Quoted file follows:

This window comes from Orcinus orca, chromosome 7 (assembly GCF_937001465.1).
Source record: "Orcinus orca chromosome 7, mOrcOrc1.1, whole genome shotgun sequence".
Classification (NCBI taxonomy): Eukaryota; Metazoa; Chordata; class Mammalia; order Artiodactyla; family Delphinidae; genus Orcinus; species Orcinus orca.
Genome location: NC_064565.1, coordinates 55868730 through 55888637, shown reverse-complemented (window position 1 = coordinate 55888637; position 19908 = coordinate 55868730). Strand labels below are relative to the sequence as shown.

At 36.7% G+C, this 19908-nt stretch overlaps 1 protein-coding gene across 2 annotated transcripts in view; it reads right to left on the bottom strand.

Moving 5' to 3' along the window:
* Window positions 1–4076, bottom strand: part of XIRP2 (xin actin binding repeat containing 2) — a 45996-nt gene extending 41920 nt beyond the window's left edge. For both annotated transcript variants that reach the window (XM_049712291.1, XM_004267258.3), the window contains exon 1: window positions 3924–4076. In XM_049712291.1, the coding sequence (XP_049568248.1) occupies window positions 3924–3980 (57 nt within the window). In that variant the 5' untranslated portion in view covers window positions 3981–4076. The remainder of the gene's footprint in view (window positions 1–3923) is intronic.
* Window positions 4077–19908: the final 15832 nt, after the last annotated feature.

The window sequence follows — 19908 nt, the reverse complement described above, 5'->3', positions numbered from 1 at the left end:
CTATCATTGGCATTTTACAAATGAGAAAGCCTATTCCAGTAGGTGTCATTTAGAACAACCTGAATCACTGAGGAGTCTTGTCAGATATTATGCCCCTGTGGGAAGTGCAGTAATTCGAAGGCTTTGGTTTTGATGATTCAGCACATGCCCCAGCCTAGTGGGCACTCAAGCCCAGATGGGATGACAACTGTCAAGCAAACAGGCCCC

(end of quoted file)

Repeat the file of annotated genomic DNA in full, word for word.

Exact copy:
This window comes from Orcinus orca, chromosome 7 (assembly GCF_937001465.1).
Source record: "Orcinus orca chromosome 7, mOrcOrc1.1, whole genome shotgun sequence".
Classification (NCBI taxonomy): Eukaryota; Metazoa; Chordata; class Mammalia; order Artiodactyla; family Delphinidae; genus Orcinus; species Orcinus orca.
Genome location: NC_064565.1, coordinates 55868730 through 55888637, shown reverse-complemented (window position 1 = coordinate 55888637; position 19908 = coordinate 55868730). Strand labels below are relative to the sequence as shown.

At 36.7% G+C, this 19908-nt stretch overlaps 1 protein-coding gene across 2 annotated transcripts in view; it reads right to left on the bottom strand.

Moving 5' to 3' along the window:
* Window positions 1–4076, bottom strand: part of XIRP2 (xin actin binding repeat containing 2) — a 45996-nt gene extending 41920 nt beyond the window's left edge. For both annotated transcript variants that reach the window (XM_049712291.1, XM_004267258.3), the window contains exon 1: window positions 3924–4076. In XM_049712291.1, the coding sequence (XP_049568248.1) occupies window positions 3924–3980 (57 nt within the window). In that variant the 5' untranslated portion in view covers window positions 3981–4076. The remainder of the gene's footprint in view (window positions 1–3923) is intronic.
* Window positions 4077–19908: the final 15832 nt, after the last annotated feature.

The window sequence follows — 19908 nt, the reverse complement described above, 5'->3', positions numbered from 1 at the left end:
CTATCATTGGCATTTTACAAATGAGAAAGCCTATTCCAGTAGGTGTCATTTAGAACAACCTGAATCACTGAGGAGTCTTGTCAGATATTATGCCCCTGTGGGAAGTGCAGTAATTCGAAGGCTTTGGTTTTGATGATTCAGCACATGCCCCAGCCTAGTGGGCACTCAAGCCCAGATGGGATGACAACTGTCAAGCAAACAGGCCCC